Surgery this week was a very intense schedule. All told, we spent 3 solid days in the operating room observing many different types of procedures. The surgery that sticks out the most in my mind was a procedure where a woman had a broken leg, and her fall had caused the creation of a dead section of skin right below her knee. Her tibia was expose, so a regular skin graft couldn't be used to cover the wound. Instead, Dr. Gayle took the medial portion of the patient's gastroc muscle and moved it across her tibia to cover the wound, while leaving it connected to the blood vessels at the base of the calf. Once the muscle was sewn in place, then a skin graft was used to cover the rest of the wound. To let fluids and air in and out of the wound, the surgeon performed "in situ pie crusting" which is just poking holes in the graft to let it breathe... like a pie. The patient is expected to heal well, and I hope to see her next week during a follow-up appointment.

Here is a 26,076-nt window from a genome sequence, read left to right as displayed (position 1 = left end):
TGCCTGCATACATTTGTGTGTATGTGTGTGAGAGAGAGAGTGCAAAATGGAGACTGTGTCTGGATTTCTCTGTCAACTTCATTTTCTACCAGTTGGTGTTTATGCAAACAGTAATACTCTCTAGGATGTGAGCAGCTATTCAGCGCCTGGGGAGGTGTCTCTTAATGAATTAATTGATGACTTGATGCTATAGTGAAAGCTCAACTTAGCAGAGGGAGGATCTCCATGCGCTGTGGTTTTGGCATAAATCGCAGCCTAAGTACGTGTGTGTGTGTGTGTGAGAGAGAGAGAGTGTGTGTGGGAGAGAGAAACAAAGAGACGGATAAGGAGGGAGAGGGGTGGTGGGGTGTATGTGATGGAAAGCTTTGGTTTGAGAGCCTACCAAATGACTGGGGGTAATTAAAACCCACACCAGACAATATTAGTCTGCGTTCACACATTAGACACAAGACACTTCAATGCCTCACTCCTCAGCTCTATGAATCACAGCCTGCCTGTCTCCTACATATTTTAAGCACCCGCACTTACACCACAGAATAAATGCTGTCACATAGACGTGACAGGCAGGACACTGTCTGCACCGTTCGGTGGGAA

Sunday, June 27, 2010
Week 2 - Carissa
This week was a bit of an eye opener. I was able to follow Dr. Spector during patient appointments for an entire day on Monday. Most patients came in for post-op check-ups to see how they were recovering after reconstructive surgery. Of course there were a few patients who came in for elective surgeries, but I was surprised how much plastic surgeons affect the outcome of patients healing from serious burns, broken bones, or unhappy encounters with cars or buses. There was one woman who did a remarkable job of keeping an upbeat attitude after multiple reconstructive surgeries after nearly losing her leg after getting hit by a NYC bus. Fortunately orthopedic and plastic surgeons have been able to use metal plates, muscle flaps, and skin grafts to save her leg so far. It was amazing to see how modern medicine has been able to do so much to help her keep the leg she would have otherwise lost.